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Legacy effects of developmental stages determine the functional role of predators

Abstract

Predators are instrumental in structuring natural communities and ecosystem processes. The strong effects of predators are often attributed to their high trophic position in the food web. However, most predators have to grow and move up the food chain before reaching their final trophic position, and during this developmental process their traits, interactions and abundances change. Here, we show that this process of ‘moving up’ the food chain during development strongly determines the ecological role of a predator. By experimentally manipulating the succession of developmental stages of a predatory salamander in a seasonal aquatic ecosystem, we found that the effects of this apex predator on the ecosystem typically declined with age and size. Furthermore, younger, smaller predator stages had long-lasting effects on community structure and ecosystem function that determined the effects of subsequent older, larger stages. Consequently, the legacy effects of early stages largely shaped the impact of the predator on the ecosystem, which could not simply be inferred from its final trophic position. Our results highlight that accounting for all life stages when managing natural populations is crucial to preserve the functioning of natural ecosystems, especially given that early life stages of species are often particularly vulnerable to natural and anthropogenic disturbances.

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Figure 1: Treatments manipulating the succession of predator stages.
Figure 2: Differences in composition of macro-invertebrates, amphibians and zooplankton across three predator time periods, PI–PIII (see Fig. 1).
Figure 3: Change in mean (±1 s.e.m.) abundance of two types (benthic algae: periphyton; pelagic algae: phytoplankton) of primary producer (top panels), and NPP and R over time as a function of predator stage sequence history (bottom panels).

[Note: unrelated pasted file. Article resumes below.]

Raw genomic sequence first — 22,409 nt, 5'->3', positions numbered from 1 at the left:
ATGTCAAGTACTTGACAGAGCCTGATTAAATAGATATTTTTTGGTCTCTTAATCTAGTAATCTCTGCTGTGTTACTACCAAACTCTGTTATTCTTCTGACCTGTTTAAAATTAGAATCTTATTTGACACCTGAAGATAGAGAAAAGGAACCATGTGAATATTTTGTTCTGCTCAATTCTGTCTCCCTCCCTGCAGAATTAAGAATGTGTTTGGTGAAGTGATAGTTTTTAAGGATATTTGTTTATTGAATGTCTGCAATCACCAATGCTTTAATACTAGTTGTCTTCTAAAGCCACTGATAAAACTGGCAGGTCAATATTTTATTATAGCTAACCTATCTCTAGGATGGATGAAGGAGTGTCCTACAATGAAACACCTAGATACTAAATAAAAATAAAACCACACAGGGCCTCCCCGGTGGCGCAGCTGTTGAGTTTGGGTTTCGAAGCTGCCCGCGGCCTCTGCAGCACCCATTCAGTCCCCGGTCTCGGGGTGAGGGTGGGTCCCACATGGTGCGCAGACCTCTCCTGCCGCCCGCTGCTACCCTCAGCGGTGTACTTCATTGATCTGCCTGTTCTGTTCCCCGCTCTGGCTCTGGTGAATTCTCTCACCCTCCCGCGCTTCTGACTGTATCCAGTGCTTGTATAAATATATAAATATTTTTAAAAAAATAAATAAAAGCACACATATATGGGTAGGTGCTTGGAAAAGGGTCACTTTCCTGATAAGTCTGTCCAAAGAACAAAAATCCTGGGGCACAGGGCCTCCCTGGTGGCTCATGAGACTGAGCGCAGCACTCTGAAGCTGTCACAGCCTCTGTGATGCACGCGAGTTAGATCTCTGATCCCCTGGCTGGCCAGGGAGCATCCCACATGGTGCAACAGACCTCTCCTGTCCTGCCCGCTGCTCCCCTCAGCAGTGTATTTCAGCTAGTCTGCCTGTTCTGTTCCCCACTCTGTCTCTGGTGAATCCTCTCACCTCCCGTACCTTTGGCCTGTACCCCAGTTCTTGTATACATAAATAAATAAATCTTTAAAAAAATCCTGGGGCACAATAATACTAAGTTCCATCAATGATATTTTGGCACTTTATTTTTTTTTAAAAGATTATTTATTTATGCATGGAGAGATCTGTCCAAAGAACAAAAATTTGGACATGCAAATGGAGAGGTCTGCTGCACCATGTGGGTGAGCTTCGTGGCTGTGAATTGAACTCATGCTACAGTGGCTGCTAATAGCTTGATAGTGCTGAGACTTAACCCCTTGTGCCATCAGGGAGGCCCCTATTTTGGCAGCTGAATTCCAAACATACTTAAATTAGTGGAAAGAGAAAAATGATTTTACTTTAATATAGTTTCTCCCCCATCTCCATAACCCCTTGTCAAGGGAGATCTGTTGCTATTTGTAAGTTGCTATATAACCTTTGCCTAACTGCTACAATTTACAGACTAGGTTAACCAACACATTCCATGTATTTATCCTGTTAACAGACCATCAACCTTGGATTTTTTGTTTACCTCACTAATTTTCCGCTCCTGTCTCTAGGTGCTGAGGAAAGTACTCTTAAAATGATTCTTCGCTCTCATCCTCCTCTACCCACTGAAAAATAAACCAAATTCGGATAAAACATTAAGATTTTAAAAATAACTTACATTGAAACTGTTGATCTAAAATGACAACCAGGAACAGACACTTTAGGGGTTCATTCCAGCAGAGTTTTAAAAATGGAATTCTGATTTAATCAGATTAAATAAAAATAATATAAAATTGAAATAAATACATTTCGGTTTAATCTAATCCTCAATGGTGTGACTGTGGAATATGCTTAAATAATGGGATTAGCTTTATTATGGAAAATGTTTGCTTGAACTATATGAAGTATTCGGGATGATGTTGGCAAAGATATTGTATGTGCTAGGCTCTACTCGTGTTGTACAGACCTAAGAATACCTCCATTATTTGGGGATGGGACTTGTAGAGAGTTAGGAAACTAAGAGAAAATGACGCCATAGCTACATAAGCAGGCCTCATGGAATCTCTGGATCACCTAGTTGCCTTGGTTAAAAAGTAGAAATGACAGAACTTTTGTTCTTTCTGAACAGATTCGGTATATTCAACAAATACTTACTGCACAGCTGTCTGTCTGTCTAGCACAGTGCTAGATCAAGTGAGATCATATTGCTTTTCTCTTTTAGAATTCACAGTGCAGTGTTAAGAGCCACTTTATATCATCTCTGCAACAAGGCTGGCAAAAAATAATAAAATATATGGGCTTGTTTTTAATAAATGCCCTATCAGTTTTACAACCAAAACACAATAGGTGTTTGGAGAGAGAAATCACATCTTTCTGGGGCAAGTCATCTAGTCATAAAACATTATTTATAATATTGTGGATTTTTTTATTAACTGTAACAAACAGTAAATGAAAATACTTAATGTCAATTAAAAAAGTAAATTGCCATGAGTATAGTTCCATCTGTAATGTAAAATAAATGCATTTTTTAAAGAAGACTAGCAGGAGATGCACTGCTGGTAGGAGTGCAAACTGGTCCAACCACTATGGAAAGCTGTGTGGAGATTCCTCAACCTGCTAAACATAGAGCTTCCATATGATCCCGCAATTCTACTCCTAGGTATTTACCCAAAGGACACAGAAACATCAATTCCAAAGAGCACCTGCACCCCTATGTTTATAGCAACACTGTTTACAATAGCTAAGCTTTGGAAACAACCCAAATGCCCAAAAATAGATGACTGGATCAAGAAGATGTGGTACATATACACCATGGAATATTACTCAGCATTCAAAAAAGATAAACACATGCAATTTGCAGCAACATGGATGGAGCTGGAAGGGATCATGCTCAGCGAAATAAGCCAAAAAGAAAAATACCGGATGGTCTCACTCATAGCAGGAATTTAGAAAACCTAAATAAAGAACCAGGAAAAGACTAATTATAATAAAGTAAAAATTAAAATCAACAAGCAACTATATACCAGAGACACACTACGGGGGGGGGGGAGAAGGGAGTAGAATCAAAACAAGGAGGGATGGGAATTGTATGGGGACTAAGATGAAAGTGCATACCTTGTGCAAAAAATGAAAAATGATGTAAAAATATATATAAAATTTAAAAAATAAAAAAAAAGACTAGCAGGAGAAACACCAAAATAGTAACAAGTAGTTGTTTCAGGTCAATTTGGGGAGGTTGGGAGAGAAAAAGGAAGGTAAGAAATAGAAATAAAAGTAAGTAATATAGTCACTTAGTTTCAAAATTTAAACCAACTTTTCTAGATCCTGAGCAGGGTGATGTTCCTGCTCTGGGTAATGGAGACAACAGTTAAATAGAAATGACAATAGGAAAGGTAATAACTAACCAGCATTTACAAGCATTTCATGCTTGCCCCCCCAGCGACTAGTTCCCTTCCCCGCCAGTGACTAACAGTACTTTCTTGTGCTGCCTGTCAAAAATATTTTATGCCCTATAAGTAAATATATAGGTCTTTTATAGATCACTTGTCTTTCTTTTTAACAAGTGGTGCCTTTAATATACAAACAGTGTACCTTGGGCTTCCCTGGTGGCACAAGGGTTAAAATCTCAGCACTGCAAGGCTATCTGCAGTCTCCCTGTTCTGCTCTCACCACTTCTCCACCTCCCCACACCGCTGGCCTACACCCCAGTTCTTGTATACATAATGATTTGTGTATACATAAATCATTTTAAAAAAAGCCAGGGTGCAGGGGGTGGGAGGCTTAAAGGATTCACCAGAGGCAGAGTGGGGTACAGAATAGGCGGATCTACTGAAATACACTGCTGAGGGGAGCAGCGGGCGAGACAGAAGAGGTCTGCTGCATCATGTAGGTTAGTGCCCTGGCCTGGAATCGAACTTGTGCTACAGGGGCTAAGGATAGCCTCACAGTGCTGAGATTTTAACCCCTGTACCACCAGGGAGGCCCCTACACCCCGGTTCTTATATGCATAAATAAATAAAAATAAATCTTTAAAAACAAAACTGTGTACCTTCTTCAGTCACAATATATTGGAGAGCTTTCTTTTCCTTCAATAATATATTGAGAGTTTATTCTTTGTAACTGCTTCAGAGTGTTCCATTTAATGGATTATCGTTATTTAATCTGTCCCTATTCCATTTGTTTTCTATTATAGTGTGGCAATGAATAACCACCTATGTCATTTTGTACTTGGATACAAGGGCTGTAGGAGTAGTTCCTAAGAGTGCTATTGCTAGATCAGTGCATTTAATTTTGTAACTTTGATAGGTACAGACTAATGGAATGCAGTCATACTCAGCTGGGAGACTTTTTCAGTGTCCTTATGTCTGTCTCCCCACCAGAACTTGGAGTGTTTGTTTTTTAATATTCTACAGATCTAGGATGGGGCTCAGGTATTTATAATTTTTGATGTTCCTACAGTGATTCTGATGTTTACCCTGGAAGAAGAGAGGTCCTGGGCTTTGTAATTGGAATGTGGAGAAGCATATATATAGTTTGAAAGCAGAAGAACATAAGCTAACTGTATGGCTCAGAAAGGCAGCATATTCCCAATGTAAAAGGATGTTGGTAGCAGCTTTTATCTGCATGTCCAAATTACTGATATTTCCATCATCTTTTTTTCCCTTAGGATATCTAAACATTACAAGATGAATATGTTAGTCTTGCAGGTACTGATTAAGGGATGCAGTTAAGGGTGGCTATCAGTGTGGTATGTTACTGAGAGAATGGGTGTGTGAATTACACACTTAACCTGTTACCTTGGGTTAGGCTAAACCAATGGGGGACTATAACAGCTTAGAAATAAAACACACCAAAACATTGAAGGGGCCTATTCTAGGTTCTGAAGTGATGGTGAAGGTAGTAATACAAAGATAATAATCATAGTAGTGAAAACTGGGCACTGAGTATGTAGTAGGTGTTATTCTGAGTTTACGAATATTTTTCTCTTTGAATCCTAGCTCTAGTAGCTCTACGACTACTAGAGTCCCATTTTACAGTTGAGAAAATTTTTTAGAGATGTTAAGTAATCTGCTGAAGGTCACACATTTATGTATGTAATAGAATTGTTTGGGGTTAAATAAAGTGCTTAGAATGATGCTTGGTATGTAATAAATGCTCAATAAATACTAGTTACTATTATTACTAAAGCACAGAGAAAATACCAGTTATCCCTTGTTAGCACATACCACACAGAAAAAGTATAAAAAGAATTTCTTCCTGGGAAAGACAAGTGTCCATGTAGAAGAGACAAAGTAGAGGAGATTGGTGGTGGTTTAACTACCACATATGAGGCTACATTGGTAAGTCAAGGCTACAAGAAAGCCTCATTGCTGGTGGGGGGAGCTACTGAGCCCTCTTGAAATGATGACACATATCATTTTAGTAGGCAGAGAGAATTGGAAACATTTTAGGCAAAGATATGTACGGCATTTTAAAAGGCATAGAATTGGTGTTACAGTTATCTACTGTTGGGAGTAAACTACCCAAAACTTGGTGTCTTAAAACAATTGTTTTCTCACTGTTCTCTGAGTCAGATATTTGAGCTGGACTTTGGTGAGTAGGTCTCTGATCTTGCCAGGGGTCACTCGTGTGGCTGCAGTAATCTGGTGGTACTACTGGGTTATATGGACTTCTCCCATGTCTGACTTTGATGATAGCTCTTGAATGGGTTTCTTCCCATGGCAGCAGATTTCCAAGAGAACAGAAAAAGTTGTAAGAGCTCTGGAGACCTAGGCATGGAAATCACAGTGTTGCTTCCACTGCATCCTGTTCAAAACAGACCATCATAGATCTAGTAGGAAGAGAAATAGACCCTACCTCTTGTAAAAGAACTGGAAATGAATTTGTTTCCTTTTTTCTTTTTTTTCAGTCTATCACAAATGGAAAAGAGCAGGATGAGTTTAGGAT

Figure 4: Effect of predator stage sequence on mean (±1 s.e.m.) decomposition rate k, final macro-invertebrate biomass and total amphibian biomass.

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Acknowledgements

We thank A. Roman, C. Dibble, M. Braun, E. Matson, J. Ohm and G. Ross for help with field work and sample processing, and C. Dibble, B. Toscano and N. Rasmussen for helpful comments on the manuscripts. This work was supported by NSF DEB-1256860 and NSF DEB-0841686 to V.H.W.R.

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Contributions

V.H.W.R. and B.G.V. conducted the experiment together. V.H.W.R. designed the experiment, analysed the data and wrote manuscript with significant input from B.G.V.

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Correspondence to Volker H. W. Rudolf.

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The authors declare no competing financial interests.

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Supplementary Tables 1 and 2, Supplementary Figure 1. (PDF 220 kb)

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Rudolf, V., Van Allen, B. Legacy effects of developmental stages determine the functional role of predators. Nat Ecol Evol 1, 0038 (2017). https://doi.org/10.1038/s41559-016-0038

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